General Sam Would Be Extremely Proud Of His Sustainable Namesake And Her Green World Class Medical Center
Just outside of downtown Houston is home to the world’s largest medical complex the Texas Medical Center (TMC), a campus encompassing a cluster of 42 university-affiliated schools, hospitals and clinics. One of which is TIRR Memorial Hermann the one U.S. Rep. Gabrielle Giffords, who survived a bullet through her brain, was transferred this week.
Houston, Texas is built on the coastal plain of the Gulf of Mexico, only 43 feet (13.1 meters) above sea level, and with four major bayous passing through the city, it has the moniker of “The Bayou City”. Add to this, 175 years of unrelenting urban sprawl has made flooding a recurring problem. With that in mind, starting nearly two decades ago the Texas Medical Center started earnestly researching avenues for storm water management.
Since then, searching for the solution to this one problem has morphed into multi-faceted remedies for at least three problems, especially over the last decade. Two are environmental; flooding and cooling (which directly relates to energy use), and the third is holistic (for the treatment of patients’ spirit during hospital/clinical treatment).
In June 2004, the new sustainable UT School of Nursing was completed with innovative use of natural daylight, new techniques in window glazing and sun control devices, an under-floor air distribution system, and individualized temperature controls are all integrated into the design. Water-recovery tanks and troughs will collect rainwater from the roof and sides of the building to make the facility largely self-sufficient for the estimated 42,000 gallons it will use each month for irrigation and toilet flushing. The building is even designed to accommodate a future on-site waste treatment unit targeting zero discharge to City sewer systems, and a roof-mounted photovoltaic system for on-site power generation.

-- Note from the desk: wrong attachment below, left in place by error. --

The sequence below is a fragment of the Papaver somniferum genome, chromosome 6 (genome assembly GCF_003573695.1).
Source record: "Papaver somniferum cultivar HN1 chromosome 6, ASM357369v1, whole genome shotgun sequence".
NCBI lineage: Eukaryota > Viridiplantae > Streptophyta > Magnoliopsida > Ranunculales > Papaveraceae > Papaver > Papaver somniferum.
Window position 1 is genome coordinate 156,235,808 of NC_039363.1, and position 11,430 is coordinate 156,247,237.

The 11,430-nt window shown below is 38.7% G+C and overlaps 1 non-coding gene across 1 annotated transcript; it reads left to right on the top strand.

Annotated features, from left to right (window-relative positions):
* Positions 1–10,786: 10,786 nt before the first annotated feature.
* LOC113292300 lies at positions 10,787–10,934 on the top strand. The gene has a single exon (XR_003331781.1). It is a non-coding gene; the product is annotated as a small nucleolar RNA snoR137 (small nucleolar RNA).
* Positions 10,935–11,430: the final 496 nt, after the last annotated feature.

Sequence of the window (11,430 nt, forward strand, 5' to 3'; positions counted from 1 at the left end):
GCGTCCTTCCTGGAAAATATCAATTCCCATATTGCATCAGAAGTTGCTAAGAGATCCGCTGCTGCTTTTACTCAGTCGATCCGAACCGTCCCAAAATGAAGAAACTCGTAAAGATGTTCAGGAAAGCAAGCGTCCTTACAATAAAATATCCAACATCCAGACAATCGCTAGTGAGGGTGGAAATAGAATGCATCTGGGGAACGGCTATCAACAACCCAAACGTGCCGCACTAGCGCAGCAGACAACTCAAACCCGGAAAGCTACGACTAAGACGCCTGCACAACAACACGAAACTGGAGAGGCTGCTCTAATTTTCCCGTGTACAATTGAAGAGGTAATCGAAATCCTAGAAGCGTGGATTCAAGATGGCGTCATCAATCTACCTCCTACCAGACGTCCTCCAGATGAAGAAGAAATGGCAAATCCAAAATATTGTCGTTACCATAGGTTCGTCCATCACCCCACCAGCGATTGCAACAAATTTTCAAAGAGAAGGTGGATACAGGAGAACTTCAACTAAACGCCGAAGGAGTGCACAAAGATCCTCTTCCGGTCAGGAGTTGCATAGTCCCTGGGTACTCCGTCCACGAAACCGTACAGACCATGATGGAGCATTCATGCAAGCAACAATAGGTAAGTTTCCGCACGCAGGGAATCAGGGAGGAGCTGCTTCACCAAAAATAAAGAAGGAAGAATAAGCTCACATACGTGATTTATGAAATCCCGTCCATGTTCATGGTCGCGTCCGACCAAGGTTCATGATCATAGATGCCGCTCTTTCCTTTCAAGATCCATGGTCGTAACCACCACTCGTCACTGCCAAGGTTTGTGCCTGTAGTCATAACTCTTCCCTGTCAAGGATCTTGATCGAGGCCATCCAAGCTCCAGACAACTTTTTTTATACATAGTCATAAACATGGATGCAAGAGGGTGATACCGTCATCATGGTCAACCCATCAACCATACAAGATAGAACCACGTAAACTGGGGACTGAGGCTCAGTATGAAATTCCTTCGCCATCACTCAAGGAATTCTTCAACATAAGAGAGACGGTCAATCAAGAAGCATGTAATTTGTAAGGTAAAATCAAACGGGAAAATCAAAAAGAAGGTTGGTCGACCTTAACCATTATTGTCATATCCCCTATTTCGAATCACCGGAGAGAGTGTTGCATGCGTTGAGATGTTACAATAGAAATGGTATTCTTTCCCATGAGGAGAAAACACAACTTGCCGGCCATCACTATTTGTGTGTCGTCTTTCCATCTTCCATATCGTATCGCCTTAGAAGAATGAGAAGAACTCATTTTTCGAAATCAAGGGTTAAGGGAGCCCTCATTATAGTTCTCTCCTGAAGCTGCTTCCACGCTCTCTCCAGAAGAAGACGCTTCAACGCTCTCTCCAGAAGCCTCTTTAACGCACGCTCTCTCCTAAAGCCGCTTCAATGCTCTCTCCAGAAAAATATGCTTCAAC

In 2005 the TMC organization released it’s Design Guidelines for Stormwater Management for the development of a site and their relationship to storm water management and natural drainage systems by maintaining or restoring the site’s natural (pre-development) capacity to manage storm water.
1 Comprehensive Site Design
2 Construction Management
3 Alternative Landscaping Strategies
4 Alternative Paving Systems
5 Bio retention Systems
6 Surface Detention Basins
7 Underground Detention Systems
8 Parking Lots and Parking Structures
9 Green Roof Cover
10 Active Flood Protection
11 Passive Flood Protection
12 Utilities Protection
It is the expectation of the Texas Medical Center that member institutions take the necessary steps to improve the effectiveness of storm water management on their sites and stressing the fact that addition to attenuating flood waters, a sustainable approach helps to prevent increases in flood or water pollution risk downstream.
The 5,500-square foot green roof at the University of Texas School of Public Health building is one of the first in Houston to completely replace the conventional toppings of gravel, shingles or tile with the cooling, water absorbing and pollution filtering properties of green plants. The primary benefit of the green roof is to shield the underlying membrane from harsh sun and heat. The plants are growing on a substrate placed on the roof, an engineering challenge since weight of wet soil 4 to 6 inches in depth will vary from 20 to 30 pounds per square foot, depending on the amount of organic matter. It was observed that when the rooftop temperature was 101 degrees, temperatures under the growing medium averaged 70 degrees. Studies have shown that a 4 inch thick layer of relatively dry growing medium can absorb an inch of rain before the water runs off the roof.
Just a few blocks down from the TMC is the offices of Intexure Architects, a sustainable architectual firm that took on a project to transform the top of an underutilized parking garage into a tranquil oasis and meditative garden within the TMC. As the photos show, the distinct areas form outdoor rooms for gathering or individual contemplation. The space is used frequently by those undergoing medical treatment for finding quiet respite amidst the noise and haste. Not only reduce storm water runoff, it also reduces solar heat gain, provides air purification in a natural habitat.
The 21-acre site of the former Nabisco bakery was purchased by the TMC and was converted into a facility for laboratory space, research purposes, classrooms and office space. The 51-year old building was renovated and reused, a critical first step in resource conservation. Sustainable design components include the use of native plantings and extensive landscaping. This one I just had to add to the article because it is good to hear something sustainably good become of a place that had early olfactory memories for me – when it was a bakery, the smell that use to permeate that part of the city would make an infant’s mouth water…. Just sayin’…….